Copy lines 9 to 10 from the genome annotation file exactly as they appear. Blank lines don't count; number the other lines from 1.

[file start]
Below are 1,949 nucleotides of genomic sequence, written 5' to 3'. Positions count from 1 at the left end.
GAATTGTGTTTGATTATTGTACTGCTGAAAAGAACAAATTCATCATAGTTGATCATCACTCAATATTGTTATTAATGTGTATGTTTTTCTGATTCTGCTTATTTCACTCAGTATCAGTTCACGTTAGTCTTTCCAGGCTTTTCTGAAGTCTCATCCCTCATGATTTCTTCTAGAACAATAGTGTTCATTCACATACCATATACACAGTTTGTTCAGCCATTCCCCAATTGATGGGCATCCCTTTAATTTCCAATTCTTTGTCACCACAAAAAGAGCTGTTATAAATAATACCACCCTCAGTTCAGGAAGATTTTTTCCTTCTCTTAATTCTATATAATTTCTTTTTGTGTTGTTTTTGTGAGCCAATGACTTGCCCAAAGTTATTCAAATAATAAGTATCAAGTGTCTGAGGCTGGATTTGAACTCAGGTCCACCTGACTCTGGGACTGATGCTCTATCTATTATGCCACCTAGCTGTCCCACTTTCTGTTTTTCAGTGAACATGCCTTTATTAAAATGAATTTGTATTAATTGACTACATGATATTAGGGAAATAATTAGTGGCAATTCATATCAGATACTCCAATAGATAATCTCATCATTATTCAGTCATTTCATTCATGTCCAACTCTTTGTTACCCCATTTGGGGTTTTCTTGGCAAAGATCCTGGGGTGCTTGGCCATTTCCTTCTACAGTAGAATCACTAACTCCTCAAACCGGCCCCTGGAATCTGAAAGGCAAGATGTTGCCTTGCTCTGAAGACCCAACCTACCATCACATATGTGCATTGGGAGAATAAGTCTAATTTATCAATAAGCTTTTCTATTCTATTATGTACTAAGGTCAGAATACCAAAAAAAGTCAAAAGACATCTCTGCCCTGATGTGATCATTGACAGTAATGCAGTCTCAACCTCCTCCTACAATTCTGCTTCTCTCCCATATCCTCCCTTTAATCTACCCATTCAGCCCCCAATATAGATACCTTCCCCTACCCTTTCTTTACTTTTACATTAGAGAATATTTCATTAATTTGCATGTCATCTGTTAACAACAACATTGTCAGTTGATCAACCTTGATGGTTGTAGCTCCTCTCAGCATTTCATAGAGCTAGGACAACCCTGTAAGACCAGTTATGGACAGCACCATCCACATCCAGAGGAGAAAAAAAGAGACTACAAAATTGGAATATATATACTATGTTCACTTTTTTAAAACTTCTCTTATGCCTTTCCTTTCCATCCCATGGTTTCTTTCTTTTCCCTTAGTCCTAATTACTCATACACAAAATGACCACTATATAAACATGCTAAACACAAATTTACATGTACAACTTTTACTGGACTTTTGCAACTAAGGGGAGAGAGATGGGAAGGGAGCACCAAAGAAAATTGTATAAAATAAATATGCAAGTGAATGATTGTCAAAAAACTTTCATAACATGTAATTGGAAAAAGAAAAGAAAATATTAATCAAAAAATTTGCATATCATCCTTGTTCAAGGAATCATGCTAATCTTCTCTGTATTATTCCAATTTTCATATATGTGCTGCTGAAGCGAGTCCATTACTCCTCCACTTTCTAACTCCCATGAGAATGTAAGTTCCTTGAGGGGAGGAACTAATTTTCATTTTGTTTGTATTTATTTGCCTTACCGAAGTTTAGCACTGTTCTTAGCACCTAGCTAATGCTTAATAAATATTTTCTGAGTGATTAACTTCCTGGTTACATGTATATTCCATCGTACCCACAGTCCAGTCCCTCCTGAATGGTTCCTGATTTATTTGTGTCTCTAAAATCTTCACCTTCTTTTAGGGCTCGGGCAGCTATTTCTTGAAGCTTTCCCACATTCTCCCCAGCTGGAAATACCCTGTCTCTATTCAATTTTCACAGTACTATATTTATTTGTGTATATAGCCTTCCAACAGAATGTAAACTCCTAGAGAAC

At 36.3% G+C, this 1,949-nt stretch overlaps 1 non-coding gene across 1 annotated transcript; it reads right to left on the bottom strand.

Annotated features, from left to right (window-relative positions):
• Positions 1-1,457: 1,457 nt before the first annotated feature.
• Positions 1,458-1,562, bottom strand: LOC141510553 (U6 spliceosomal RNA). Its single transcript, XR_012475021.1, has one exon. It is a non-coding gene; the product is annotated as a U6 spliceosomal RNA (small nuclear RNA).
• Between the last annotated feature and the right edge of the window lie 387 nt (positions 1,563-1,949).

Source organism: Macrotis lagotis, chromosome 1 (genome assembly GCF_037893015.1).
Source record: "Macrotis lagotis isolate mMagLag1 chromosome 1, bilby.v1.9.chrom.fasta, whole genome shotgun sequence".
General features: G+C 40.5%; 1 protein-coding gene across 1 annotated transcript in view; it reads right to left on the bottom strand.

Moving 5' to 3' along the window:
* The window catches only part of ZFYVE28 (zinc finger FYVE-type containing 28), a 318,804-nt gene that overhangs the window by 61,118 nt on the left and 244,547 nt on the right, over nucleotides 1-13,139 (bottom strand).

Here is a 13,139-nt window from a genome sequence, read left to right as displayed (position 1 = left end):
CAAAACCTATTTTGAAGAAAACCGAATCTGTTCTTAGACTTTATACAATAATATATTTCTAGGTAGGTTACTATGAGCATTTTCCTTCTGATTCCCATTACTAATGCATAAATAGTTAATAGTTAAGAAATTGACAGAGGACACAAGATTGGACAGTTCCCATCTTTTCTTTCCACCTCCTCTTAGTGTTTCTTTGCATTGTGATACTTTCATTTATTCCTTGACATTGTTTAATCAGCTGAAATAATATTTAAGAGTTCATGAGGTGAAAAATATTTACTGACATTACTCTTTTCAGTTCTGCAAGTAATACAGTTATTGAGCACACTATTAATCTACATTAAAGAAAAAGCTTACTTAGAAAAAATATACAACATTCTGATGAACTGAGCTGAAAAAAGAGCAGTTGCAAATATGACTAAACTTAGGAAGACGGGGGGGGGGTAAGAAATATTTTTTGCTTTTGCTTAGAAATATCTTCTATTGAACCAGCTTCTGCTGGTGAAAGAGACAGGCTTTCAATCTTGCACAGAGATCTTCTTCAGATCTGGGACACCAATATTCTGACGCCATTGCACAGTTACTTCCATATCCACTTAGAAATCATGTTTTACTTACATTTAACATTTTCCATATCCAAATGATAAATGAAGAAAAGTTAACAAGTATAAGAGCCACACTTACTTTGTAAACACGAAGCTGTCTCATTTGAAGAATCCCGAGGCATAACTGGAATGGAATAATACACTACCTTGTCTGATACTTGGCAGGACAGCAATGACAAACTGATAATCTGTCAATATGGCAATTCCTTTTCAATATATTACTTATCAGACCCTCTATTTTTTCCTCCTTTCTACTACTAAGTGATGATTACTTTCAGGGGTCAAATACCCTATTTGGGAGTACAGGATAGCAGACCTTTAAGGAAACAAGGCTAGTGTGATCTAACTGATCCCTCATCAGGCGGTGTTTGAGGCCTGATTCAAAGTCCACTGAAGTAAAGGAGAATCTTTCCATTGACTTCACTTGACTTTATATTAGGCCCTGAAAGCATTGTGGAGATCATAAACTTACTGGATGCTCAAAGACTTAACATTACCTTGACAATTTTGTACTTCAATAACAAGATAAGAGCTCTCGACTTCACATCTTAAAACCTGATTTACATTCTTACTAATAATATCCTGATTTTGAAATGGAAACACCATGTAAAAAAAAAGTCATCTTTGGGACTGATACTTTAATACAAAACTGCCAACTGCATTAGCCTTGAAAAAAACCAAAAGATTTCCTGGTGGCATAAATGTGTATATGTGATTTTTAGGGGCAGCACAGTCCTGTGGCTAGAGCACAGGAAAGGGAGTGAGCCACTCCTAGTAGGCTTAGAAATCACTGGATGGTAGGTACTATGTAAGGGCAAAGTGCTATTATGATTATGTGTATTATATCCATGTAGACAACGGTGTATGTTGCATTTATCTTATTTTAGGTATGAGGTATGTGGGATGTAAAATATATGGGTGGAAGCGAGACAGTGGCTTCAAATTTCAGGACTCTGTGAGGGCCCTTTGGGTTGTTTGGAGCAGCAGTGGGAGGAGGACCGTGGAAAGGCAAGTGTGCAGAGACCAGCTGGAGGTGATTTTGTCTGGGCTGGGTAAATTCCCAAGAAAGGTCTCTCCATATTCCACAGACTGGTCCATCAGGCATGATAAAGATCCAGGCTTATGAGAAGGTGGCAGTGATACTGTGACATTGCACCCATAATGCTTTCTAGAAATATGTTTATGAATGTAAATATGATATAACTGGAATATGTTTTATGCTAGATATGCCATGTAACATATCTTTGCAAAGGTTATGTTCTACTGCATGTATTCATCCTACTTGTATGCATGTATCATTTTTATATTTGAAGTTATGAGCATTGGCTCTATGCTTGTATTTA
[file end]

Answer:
Source record: "Macrotis lagotis isolate mMagLag1 chromosome 1, bilby.v1.9.chrom.fasta, whole genome shotgun sequence".
General features: G+C 40.5%; 1 protein-coding gene across 1 annotated transcript in view; it reads right to left on the bottom strand.